Sweet she is and sweets she wants. Young Lolly wakes up and has an incredibly appetite for candy. For chocolate, and for caramel and gingerbread, and for cookies and crisps and marshmallows and lemonade and bubblegum and jelly bears and ice and cream and sugar frosted chocolate bombs. All right, we’ve all had such moments. But Lolly is a doll. Animated by a stroke of lightning, she suddenly has life, a sweet tooth and a quest: Onward to the land where candy grows and the refrigerators never run out!
It’s a hostile world for small, innocent and rather hungry little dolls – that’s why you’ve got to help Lolly find her way through eight big levels in this jump’n’run game. After the escape from the toy factory, the way to the promised land leads through places like a ghost town, a snow world and even Lolly’s own cottony dreams. The way is far from safe: plenty of traps and monsters threaten a doll’s life, but good timing, athletic leaps and an ample supply of lollipops to fling at obtrusive enemies help mastering any challenge. In desperate situations, Lolly can take a snapshot with her pocket camera, which instantly destroys all opponents on the screen. Huge level bosses guard the exit of each world; defeating the mega-monsters requires specific tactics.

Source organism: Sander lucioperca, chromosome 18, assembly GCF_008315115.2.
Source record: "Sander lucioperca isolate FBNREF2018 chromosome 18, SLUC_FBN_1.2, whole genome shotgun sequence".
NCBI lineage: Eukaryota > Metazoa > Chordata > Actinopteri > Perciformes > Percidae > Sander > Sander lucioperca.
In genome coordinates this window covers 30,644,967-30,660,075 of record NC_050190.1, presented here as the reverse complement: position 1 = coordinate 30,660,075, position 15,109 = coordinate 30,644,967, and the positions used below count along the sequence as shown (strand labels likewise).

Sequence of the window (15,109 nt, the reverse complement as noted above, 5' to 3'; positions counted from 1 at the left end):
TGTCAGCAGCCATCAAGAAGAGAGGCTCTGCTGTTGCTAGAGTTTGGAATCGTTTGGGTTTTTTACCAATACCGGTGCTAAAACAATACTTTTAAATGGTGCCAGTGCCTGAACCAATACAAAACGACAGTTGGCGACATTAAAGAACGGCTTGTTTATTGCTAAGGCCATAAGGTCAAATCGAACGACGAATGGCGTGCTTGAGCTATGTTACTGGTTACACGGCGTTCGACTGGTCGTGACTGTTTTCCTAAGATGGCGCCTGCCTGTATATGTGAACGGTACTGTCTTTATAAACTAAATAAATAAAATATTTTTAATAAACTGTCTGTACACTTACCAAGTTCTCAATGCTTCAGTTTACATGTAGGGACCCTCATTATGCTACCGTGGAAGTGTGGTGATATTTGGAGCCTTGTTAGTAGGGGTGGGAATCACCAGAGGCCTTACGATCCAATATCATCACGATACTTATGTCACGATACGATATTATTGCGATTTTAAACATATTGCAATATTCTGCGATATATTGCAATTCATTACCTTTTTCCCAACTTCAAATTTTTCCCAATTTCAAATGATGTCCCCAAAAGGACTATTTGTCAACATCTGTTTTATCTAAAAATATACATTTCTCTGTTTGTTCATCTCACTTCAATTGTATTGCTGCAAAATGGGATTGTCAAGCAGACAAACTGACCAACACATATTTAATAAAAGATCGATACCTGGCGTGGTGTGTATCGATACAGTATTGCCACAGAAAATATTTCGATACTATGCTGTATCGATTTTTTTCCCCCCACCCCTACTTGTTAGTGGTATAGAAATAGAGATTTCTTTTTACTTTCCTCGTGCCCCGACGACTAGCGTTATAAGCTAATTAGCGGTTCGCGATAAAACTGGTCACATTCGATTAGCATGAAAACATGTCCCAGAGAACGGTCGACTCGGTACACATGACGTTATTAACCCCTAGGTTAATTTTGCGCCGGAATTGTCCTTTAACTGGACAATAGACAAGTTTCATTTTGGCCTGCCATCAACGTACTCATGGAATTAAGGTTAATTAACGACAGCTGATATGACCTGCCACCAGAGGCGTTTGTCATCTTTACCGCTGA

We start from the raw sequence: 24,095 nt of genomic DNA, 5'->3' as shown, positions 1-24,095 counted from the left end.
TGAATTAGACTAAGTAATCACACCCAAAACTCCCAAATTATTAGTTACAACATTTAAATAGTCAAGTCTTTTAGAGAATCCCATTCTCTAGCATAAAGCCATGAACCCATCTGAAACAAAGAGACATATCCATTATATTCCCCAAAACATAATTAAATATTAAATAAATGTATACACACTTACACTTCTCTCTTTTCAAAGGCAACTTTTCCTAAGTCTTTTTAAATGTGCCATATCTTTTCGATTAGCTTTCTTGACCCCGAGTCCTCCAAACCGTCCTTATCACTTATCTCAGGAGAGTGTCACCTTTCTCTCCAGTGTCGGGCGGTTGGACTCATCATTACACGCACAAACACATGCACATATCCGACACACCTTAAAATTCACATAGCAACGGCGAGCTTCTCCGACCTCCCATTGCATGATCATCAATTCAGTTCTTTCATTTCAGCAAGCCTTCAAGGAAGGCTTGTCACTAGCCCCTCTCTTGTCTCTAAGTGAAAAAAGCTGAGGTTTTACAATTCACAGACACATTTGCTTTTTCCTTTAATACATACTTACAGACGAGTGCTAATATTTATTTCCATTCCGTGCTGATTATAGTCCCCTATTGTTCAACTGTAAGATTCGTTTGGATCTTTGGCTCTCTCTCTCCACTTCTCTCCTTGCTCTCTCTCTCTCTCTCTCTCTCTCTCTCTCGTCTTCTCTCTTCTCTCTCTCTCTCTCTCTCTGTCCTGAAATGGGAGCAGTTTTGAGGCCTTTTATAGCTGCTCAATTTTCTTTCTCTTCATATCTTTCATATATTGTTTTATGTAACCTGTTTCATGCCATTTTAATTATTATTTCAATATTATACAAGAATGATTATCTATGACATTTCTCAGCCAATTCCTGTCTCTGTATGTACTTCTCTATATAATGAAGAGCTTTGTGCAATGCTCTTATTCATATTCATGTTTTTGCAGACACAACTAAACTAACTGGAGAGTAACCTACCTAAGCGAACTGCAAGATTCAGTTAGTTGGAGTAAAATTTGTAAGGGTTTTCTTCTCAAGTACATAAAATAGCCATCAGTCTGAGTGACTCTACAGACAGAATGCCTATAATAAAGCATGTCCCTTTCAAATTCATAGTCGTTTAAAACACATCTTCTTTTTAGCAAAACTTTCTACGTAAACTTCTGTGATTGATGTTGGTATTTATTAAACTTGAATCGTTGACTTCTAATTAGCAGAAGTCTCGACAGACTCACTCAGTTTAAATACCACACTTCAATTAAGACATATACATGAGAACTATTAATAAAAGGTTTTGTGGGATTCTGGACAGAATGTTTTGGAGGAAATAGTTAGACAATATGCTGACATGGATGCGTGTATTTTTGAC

Fortunately, there is support: chests contain key items (to unlock different parts of each level), power-ups and plenty of sweets, of course. On the downside, the boxes may also yield harmful objects that jumble up Lolly’s controls or even hurt her. Tender dolls of that model can sustain three hits before they break apart. There’s a time limit for each level, so sucking popsicles in a corner won’t do. You cannot save the game, but you get a personal passcode after each level.
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Lollypop was created largely by members of the old C64 and later PC demogroup Vibrants
. One of Vibrants' strengths was music; collectively they were not only good musicians (even JCH, although he denies it), but they had technical mastery over the limited sound hardware itself. Their crowning achievement is Lollypop, which pushes the Adlib to its very limits in both music and synthetic sound effects.
You can get more examples of Vibrants' music from their aforementioned home page, but if you don't have an Adlib card or can't get the Edlib tracker working, head on over to The Oldskool PC
and listen to the Adlib Vibrants examples.